Cleft Lip & Cleft Palate

Today, I’ve decided I’m going to write a little about how a cleft lip and cleft palate is formed and some facts we should know about it. I recently remembered back to my freshman year when I was walking through Gobbler Fest and saw a club called Operation Smile. It was an organization that volunteered to help raise money to help kids with cleft lips and palates. I’ve decided to write about this topic because I wish I could go back in time and join this club for about a year to help the kids out since I’ve become too busy now with school work, my work study, and other organizations.

Cleft Palate

A cleft lip and/or cleft palate is when the lip/mouth doesn’t form completely during development. Approximately during the embryo’s fourth week, the face begins to form and the cleft lip is formed when the lip tissues below the nose do not connect together completely. This results in the forming of an incomplete lip, which is why there is an opening in the upper lip.

Similar to how a cleft lip is formed, a cleft palate is formed when the palate tissues in the roof of the mouth do not completely connect together. This also results with an opening in the roof of the mouth. The opening can either be in the front of the palate, the back of the palate or even worse the front and back of the palate.

To me after discovering all this information on how cleft lips/palates are formed, I would think an opening anywhere in the body that isn’t normally supposed to be there would be harmful or complicated. So decided to research what the effects would be and what could happen. I soon learned that the biggest issue was feeding the baby. Although babies with cleft lips can still breastfeed, a baby with a cleft palate could gag or even have milk come out through his/her nose. Other issues babies with cleft palates have is the possibility of loss of hearing, multiple ear infections, speech difficulties, dental problems, and many other complications.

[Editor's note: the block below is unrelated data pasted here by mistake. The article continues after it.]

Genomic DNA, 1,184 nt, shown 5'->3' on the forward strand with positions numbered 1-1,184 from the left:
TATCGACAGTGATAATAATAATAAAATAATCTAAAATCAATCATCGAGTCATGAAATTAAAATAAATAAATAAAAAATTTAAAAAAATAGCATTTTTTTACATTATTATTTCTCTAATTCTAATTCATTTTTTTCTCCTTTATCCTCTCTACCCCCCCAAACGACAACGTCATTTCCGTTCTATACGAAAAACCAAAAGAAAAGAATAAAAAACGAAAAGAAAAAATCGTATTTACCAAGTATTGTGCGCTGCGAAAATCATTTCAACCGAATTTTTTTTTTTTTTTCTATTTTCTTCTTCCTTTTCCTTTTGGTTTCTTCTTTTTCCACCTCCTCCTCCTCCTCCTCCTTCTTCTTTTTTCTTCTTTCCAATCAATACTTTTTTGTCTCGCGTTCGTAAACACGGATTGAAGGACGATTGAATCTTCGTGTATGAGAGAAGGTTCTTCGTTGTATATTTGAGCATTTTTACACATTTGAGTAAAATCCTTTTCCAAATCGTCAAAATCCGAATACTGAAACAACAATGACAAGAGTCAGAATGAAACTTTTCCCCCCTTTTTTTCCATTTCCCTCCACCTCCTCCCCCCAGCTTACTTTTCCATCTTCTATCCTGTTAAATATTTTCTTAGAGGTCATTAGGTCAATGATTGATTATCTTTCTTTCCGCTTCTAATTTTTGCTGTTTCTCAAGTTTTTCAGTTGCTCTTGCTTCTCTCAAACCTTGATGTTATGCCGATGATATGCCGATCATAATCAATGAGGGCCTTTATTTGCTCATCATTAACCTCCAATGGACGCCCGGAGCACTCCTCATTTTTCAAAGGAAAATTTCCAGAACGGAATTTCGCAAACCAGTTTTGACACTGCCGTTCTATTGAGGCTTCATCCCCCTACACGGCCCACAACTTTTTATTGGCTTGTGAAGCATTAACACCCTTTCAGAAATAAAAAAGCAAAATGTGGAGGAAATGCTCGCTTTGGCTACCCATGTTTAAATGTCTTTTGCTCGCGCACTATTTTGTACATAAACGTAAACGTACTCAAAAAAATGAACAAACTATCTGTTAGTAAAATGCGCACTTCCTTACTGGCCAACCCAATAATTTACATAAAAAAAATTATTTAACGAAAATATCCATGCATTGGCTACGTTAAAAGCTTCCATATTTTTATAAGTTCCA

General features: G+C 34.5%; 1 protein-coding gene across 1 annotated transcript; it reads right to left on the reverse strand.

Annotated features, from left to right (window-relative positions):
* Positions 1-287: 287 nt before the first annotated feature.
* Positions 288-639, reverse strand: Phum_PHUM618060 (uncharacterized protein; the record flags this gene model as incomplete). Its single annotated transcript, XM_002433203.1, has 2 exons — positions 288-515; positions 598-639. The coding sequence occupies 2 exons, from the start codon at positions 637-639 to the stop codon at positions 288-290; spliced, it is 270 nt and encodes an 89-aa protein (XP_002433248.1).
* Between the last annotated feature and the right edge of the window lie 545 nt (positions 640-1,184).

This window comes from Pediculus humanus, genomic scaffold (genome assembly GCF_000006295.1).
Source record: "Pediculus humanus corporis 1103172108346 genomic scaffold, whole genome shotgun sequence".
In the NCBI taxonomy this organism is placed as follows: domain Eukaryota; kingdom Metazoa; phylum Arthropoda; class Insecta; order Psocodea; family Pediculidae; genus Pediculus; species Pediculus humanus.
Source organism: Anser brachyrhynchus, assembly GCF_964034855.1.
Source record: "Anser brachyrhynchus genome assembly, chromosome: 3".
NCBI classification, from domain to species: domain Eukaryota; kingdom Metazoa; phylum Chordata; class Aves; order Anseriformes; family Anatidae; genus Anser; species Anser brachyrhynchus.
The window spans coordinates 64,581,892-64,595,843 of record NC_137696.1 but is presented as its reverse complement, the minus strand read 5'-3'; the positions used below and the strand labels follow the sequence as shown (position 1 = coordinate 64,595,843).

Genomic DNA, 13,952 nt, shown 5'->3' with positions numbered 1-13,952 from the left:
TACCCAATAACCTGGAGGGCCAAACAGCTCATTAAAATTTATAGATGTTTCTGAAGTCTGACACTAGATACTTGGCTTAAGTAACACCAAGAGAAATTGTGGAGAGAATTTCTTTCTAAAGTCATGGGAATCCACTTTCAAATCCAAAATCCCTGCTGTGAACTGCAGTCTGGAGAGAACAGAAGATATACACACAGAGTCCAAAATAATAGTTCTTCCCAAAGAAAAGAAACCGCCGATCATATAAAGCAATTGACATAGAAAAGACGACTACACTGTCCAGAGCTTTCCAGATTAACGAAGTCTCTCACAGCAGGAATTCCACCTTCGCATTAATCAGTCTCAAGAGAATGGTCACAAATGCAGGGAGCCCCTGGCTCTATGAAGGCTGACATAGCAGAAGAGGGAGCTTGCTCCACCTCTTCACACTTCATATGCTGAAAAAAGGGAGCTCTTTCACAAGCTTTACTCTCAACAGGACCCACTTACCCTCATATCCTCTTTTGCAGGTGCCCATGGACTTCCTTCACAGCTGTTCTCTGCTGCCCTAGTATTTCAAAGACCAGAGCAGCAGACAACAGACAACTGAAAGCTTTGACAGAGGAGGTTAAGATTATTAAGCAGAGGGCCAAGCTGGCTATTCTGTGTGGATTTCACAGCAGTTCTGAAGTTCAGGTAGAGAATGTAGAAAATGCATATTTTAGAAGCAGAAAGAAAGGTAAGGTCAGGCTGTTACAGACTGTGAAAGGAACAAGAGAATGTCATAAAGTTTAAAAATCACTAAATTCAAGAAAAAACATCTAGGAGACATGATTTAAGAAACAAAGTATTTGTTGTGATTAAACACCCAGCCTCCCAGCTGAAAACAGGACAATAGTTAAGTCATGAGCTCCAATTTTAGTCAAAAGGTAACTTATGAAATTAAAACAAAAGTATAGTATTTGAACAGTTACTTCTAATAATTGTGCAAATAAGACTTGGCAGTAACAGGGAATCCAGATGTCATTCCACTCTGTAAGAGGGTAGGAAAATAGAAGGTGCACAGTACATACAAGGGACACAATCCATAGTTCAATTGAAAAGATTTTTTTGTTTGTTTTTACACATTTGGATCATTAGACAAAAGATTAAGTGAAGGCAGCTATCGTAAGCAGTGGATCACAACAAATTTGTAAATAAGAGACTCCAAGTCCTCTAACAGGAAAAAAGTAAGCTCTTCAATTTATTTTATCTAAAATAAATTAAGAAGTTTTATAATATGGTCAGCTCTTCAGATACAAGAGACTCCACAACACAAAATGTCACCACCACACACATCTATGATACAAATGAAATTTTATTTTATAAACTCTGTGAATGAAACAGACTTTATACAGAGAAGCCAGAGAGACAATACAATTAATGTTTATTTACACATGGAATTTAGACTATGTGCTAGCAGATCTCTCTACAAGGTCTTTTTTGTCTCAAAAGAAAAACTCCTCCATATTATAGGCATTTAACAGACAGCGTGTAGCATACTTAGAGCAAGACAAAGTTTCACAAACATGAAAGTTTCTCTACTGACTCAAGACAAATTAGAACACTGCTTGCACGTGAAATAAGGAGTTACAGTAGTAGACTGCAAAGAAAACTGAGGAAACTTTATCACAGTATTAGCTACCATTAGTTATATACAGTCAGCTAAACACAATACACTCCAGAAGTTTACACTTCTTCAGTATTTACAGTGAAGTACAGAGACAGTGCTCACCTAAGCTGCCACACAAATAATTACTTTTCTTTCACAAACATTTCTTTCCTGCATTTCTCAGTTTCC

After learning of the many things that babies have to experience, I wanted to know what caused them to happen so that I could do anything in my power to prevent it from happening to my children in the future. According to the CDC, Centers for Disease Control and Prevention, there is no known cause for cleft lips and cleft palates and was thought to be genetic. They have researched that although cleft lips and palates can be genetic, there is a correlation between women who smoke as well as women with diabetes who have given birth to babies with a cleft lip and/or a cleft palate.

After learning so much about how a cleft lip/palate is formed, what babies go through, and how they can be prevented, it makes me want to spread the word to women on how to prevent it from happening to their children so they don’t have to go through this particular complication growing up. It also makes me want to spread awareness and raise money so that these children can be helped by receiving surgeries to rid them of their cleft lip or palate. They are so young and haven’t experienced life yet and I would just want them to be able to have the chance to live the best life they possibly could. I just feel that if women can try to prevent a cleft lip or palate from forming, they should for the sake of their child.